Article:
Overall, the unique combination of strength, stiffness, low weight, versatility, and durability make carbon fiber an incredibly useful material in a wide range of applications, and have helped to drive its growing popularity over the past several decades.

5. Where and how is carbon fiber used?

Carbon fiber is used in a wide range of industries and applications, thanks to its unique combination of strength, stiffness, and low weight. Here are some examples of how and where carbon fiber is used:

  • Aerospace: Carbon fiber is widely used in the aerospace industry to create lightweight, high-strength components for aircraft and spacecraft. Examples include structural components like wings, fuselages, and landing gear, as well as interior components like seats and overhead bins.
  • Automotive: Carbon fiber is also used in the automotive industry to create lightweight, high-performance components like body panels, frames, and suspension parts. Carbon fiber can help to improve fuel efficiency and reduce weight, which is especially important in high-performance vehicles.

  • Sports equipment: Carbon fiber is a popular material for high-end sports equipment like bicycles, tennis rackets, golf clubs, and skis. These products often use carbon fiber to create lightweight, high-strength components that can help to improve performance.
  • Industrial equipment: Carbon fiber is used in a variety of industrial applications, such as wind turbine blades, pressure vessels, and even oil and gas drilling equipment, as well as in robotics and CNC machines to reduce weight and speed up performance. The material’s strength and durability make it useful in demanding environments where other materials might not hold up.
  • Medical equipment: Carbon fiber is also used in a variety of medical applications, such as prosthetic limbs, surgical instruments, and even implantable devices like pacemakers. The material’s strength, low weight, and biocompatibility make it a useful material in these applications.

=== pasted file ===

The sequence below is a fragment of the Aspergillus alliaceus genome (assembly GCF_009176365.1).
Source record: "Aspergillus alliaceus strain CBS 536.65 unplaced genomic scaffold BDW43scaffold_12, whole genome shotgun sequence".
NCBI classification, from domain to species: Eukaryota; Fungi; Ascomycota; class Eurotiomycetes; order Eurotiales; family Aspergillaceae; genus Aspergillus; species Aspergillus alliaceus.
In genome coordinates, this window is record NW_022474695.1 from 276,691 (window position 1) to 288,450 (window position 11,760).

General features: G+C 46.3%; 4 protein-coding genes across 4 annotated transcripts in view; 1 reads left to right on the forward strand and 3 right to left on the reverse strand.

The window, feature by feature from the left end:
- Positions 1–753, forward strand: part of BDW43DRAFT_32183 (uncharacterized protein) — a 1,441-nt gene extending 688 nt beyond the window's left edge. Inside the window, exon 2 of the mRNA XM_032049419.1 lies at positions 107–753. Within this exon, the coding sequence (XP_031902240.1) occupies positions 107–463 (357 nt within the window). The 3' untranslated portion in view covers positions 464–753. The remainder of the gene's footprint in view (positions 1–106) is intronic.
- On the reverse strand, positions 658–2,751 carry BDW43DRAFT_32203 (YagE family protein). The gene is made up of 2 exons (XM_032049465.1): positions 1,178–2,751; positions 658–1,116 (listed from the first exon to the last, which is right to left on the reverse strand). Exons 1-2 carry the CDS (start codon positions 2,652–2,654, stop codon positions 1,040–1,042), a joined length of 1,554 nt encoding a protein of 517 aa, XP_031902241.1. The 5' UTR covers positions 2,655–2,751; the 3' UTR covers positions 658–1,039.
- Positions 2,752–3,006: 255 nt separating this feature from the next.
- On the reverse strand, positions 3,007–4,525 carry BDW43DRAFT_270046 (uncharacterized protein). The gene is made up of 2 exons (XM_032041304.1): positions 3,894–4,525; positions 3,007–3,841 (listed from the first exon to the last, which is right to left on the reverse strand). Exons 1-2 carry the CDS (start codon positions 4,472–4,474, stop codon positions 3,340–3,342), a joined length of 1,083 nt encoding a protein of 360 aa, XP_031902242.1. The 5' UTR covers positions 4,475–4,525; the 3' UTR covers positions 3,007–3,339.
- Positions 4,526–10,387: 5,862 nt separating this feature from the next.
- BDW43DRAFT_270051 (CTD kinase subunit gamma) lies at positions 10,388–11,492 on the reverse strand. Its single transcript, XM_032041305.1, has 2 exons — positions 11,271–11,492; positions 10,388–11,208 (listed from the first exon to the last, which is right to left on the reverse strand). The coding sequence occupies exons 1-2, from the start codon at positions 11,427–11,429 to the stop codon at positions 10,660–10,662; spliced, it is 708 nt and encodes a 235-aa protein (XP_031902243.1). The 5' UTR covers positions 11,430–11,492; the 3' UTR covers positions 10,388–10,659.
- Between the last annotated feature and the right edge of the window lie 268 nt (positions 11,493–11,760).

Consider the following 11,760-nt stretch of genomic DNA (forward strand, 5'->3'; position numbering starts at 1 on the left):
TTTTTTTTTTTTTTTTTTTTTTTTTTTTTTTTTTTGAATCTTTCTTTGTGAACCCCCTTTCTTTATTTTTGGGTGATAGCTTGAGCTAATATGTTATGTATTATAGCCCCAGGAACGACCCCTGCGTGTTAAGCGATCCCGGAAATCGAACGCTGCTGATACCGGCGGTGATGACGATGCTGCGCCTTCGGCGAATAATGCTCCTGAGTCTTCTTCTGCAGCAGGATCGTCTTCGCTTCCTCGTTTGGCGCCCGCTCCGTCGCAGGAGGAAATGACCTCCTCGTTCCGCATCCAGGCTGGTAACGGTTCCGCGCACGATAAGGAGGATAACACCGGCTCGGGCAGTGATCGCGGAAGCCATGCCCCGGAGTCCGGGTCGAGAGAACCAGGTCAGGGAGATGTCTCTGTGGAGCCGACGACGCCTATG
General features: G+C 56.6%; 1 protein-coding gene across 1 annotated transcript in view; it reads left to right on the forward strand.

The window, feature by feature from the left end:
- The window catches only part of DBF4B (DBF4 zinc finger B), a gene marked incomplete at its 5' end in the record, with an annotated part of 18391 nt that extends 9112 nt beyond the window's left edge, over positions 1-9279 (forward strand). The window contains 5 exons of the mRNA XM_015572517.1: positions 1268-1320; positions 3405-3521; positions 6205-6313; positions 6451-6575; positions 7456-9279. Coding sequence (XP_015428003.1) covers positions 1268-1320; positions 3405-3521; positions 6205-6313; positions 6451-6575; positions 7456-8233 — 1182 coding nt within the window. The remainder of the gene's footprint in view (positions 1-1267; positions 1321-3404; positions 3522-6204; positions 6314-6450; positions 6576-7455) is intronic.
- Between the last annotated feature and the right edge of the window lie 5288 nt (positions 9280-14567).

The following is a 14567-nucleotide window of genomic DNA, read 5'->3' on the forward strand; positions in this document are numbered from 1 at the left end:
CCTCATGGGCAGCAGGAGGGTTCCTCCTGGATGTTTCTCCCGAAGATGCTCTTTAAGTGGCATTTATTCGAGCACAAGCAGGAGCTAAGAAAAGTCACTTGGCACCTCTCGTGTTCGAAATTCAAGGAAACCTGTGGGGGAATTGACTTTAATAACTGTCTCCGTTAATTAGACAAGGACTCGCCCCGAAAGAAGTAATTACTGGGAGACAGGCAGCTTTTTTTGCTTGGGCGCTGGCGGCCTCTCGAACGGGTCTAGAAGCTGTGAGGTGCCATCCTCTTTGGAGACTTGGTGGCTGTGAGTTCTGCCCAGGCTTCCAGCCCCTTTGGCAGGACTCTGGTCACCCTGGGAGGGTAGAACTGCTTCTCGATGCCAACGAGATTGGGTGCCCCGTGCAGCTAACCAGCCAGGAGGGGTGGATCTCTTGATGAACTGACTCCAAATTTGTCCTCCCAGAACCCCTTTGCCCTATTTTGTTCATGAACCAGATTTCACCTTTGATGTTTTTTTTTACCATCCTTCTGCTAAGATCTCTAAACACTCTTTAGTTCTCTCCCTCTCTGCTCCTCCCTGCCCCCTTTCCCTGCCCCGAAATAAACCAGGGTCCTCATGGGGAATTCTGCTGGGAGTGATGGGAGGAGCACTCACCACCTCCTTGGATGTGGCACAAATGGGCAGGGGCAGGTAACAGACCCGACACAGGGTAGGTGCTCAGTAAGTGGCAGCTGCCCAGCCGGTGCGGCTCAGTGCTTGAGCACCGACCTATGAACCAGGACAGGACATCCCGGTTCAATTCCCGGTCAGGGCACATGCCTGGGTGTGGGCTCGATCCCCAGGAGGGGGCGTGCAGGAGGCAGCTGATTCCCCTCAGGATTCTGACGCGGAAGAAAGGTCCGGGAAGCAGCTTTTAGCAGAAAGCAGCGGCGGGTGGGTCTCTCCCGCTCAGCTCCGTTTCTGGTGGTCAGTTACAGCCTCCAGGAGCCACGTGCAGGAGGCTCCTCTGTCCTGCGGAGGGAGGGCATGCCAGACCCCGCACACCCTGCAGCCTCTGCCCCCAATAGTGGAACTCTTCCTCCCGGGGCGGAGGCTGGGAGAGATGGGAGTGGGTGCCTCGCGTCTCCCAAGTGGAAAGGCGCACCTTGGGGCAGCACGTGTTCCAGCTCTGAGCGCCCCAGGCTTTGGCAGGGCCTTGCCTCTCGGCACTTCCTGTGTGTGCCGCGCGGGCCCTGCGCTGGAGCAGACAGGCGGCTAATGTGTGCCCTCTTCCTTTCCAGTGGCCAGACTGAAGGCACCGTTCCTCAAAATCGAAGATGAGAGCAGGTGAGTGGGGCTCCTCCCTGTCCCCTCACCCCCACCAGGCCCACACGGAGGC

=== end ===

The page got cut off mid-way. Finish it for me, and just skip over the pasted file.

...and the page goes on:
While carbon fiber is often associated with high-performance applications in industries like aerospace and automotive, it is also used in many everyday products. Here are some examples of how carbon fiber is used in everyday life:

  • Consumer products: Carbon fiber is used in a wide range of consumer products, such as smartphone cases, wallets, watches, and even furniture. These products often use carbon fiber to create a lightweight and durable design.
  • Sporting goods: Carbon fiber is a popular material in the production of many types of sporting goods, such as bicycles, golf clubs, fishing rods, and helmets. These products often use carbon fiber to create a lightweight design that can help improve performance.

  • Musical instruments: Carbon fiber is also used in the construction of musical instruments, such as guitars, violins, and cellos. The material’s stiffness and strength can help create a more resonant and consistent sound.
  • Luggage: Carbon fiber is used in the production of high-end luggage, such as suitcases and briefcases. The material’s durability and lightweight design make it a popular choice for travelers who want to protect their belongings without carrying a heavy load.
  • Home goods: Carbon fiber is even used in some home goods, such as lamps, wall art, and decorative objects. These products often use carbon fiber to create a unique and modern design, one such example is Carbon Urns – a premium fully customizable urn where innovative carbon fiber technology meets advanced design.